Monday, December 29, 2014

The Theory of Everything



What is The Theory of Everything? At a surface level, the answer appears rather obvious: this is the story of a marriage. It is also, though, a capsule recap of Stephen Hawking's life in moments. Throughout the film there's a sense of what it should or could be versus what it is.  It provides us with glimmers of an impressionistic type of cinema, but then back peddles into a very English, staid period piece.  It turns our love story expectations inside out to show us the ugly side of their relationship, but then shies away from any sense of fallout.  The film's first half is a very pretty, effectively devastating depiction of a love story against all odds, and in those scenes it makes sense that we're presented with the unfolding events as a flipbook of important moments. We see life as it was in Hawking's graduate student days at Cambridge, we're shown life as it could have been in Stephen and Jane's blissful, bantering courtship, and finally we're shown their shared commitment in the face of Stephen's battle with motor neuron disease.  He's breaking down, both are struggling to keep things together.  And then?  The film sticks to the same formula.  It never plateaus. It never seems to have a sense of what it wants to accomplish in its run time. Theory of Everything grows into a rhizomatic structure that tries to do so much that it begins to fall emotionally flat.  The further we get into the lives of the Stephen Hawking (Eddie Redmayne) and Jane Wilde (Felicity Jones), the more the film keeps us at a distance.

There's a reason for this, of course.  Though Stephen and Jane are both exceptional people with an exceptional story well worth the telling, they're also two exceptional people who are - at this moment - still very much alive. James Marsh produced the film with the former pair's cooperation, and it's appropriately reverent and rather reassuring.  To his credit, Marsh does work to include scenes that speak to each party's frustrations with themselves and with their marriage.  We get a long sequence that suggests a near poly-amorous arrangement as a crucial turning point in the film's tone.  Frustratingly, though, this is also roughly the moment the film wears thin.  Where we had previously been able to admire the performances here - because, let's be real, this is a movie about performances - as a striking progression working alongside narrative and cinematographic elements, now the film suddenly becomes a bland, very flimsily put together biopic about nothing more than showcasing performances.  Where the early scenes ebbed and flowed, the latter half of the film feels like a collection of Oscar highlight reel clips.  The characters are feeling things, but Marsh is reluctant to actually allow the film to explore them lest he paint either party as somehow unlikable.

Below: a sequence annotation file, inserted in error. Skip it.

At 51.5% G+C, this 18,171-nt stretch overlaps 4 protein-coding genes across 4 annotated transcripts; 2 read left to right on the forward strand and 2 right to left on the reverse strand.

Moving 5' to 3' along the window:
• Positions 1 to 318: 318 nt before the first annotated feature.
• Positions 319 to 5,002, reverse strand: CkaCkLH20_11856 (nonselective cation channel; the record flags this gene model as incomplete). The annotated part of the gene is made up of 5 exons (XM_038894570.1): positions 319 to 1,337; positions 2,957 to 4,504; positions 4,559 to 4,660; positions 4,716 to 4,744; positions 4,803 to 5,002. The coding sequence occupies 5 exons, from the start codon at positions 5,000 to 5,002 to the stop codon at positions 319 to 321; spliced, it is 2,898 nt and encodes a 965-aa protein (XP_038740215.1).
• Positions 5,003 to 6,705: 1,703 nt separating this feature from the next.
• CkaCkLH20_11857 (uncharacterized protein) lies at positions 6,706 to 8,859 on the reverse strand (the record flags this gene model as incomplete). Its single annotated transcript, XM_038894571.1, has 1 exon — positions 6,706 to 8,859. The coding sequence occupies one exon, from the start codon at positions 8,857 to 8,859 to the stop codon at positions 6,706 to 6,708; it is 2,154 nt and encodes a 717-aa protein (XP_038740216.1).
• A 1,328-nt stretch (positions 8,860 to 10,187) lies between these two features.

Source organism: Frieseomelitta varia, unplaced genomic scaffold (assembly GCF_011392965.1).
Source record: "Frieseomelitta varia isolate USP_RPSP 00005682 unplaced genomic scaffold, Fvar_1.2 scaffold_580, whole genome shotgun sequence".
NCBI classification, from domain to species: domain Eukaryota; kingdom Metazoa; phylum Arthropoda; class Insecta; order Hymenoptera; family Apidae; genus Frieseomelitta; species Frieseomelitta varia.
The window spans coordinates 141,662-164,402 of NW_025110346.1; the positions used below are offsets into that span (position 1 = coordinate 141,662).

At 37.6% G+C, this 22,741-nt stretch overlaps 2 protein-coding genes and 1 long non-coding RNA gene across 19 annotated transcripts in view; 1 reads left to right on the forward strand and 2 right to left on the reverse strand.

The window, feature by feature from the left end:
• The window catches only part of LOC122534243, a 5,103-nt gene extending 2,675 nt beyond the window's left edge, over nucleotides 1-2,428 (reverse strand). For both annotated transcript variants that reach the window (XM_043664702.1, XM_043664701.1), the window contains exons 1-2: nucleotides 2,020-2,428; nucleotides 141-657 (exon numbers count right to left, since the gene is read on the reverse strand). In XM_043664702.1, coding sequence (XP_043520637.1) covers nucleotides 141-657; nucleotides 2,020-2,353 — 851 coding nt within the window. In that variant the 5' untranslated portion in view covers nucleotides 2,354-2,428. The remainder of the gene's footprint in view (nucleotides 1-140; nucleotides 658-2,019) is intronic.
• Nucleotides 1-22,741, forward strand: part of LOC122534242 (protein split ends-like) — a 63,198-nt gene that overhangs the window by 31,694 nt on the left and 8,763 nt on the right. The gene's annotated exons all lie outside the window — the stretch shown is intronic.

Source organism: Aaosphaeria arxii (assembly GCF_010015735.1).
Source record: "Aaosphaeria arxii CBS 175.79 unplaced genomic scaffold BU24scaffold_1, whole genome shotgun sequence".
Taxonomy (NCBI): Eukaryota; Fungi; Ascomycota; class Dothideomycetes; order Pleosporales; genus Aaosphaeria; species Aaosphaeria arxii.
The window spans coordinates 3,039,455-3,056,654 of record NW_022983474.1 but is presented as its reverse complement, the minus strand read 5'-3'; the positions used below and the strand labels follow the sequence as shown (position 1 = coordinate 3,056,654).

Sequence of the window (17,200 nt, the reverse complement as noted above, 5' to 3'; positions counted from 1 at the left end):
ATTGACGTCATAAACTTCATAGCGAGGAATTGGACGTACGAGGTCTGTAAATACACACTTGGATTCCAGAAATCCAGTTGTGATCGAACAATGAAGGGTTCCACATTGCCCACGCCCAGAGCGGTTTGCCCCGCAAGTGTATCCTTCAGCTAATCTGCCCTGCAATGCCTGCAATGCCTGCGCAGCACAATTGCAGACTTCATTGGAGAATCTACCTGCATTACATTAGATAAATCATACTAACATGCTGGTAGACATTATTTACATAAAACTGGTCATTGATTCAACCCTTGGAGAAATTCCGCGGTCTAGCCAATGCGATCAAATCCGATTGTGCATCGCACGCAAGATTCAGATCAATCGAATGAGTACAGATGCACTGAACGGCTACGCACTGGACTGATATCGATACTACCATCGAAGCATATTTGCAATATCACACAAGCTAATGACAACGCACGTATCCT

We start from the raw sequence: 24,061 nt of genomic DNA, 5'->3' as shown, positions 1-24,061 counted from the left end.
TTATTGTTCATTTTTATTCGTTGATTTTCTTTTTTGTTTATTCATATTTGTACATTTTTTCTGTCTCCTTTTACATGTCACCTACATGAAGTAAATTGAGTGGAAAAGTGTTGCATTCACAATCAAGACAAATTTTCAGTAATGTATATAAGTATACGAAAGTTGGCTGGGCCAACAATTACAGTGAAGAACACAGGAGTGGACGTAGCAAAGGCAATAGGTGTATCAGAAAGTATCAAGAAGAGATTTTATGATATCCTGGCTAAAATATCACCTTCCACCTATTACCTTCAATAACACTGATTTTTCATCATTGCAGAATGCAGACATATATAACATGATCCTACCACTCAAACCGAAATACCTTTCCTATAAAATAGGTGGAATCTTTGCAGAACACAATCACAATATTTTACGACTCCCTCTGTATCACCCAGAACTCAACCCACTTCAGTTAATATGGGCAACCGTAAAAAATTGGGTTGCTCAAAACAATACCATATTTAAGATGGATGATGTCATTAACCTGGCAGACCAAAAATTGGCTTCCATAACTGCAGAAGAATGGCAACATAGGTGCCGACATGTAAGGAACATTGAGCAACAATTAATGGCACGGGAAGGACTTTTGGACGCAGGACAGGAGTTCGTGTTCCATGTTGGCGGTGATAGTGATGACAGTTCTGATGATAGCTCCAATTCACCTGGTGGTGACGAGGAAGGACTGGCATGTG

That's fair, yes, but it means that The Theory of Everything refuses to trust its audience to understand the complicated dynamics of Stephen and Jane's situation and why both might have grown weary in their shared holding pattern.  The ending is too cold to feel truly alive, and with the film's undercurrent of survival and appreciating small moments, that's a tremendous failure.  Redmayne and Jones deserve all the credit given to them this awards season, as both engage in transformations that demand rigorous attention to physical detail (yes, even Jane to an extent).  Much could be written about them here, but most of what there is to say has already been circulating for some time now. So, I'll snub the performances a bit and stick to the whole picture.  The Theory of Everything is too much of a monument.  The moves it makes are prescribed, the structure beholden to a polite, non-voyeuristic distance that doesn't quite serve the art.  So, the film feels like a memorial to not only the relationship, but to the individuals involved; a pretty placeholder, but wholly unexceptional compared to the people it represents.     

1 comment:

  1. On the Screen ReviewJanuary 3, 2015 at 3:54 PM

    "Redmayne and Jones deserve all the credit given to them this awards season." YES. I think both their acting may be the best I've seen this year that no one is really talking about.

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